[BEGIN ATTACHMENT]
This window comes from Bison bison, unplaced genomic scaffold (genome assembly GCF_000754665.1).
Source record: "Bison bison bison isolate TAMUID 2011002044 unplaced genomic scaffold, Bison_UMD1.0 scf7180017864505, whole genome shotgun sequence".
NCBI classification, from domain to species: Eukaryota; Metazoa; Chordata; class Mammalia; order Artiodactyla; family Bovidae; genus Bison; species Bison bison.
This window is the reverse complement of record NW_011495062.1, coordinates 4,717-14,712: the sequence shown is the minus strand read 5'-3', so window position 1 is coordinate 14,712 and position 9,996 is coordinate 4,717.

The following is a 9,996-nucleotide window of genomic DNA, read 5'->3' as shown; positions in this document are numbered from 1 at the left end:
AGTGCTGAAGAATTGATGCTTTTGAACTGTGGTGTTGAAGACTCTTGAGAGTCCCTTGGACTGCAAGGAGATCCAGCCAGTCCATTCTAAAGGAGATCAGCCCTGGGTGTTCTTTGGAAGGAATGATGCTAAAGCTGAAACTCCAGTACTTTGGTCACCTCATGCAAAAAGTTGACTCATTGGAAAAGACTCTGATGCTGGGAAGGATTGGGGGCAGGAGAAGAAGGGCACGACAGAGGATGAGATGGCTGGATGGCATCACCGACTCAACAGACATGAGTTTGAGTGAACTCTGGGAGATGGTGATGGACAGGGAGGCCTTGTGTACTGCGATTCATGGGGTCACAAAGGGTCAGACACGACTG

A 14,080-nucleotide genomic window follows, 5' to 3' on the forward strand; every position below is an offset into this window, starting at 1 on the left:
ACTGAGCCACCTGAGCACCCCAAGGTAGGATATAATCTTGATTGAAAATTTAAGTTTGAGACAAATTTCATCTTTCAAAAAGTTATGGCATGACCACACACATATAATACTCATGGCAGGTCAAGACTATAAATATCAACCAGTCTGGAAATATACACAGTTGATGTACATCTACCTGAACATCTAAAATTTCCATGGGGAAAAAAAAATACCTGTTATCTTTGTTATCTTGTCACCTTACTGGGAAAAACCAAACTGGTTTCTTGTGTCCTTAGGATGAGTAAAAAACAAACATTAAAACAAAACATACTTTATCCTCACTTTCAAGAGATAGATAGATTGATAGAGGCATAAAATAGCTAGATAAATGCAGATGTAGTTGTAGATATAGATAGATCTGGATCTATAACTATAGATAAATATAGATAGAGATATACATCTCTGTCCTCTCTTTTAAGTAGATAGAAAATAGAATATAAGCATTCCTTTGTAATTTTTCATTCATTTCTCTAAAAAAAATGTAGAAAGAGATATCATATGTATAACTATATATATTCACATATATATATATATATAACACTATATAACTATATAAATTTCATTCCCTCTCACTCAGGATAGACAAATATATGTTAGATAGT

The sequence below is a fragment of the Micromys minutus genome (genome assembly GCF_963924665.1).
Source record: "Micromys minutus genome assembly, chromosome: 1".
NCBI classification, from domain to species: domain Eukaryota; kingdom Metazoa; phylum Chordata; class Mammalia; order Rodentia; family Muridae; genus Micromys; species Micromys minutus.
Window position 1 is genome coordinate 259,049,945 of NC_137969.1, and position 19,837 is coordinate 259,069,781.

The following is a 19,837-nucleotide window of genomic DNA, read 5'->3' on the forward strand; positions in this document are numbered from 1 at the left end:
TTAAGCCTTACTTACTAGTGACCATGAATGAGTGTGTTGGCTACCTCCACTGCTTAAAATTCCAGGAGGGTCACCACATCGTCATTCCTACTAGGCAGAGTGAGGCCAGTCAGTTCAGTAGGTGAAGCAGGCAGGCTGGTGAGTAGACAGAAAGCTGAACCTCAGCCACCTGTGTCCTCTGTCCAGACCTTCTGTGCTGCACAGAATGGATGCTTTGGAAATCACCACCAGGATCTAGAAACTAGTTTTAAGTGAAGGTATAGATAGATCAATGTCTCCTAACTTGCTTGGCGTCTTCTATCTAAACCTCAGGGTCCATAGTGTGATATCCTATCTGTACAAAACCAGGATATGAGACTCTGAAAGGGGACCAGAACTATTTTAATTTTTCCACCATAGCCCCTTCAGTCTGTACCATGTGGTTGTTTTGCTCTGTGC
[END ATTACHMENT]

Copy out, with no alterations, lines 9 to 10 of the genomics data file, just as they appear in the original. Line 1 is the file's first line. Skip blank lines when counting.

The sequence below is a fragment of the Micromys minutus genome (genome assembly GCF_963924665.1).
Source record: "Micromys minutus genome assembly, chromosome: 1".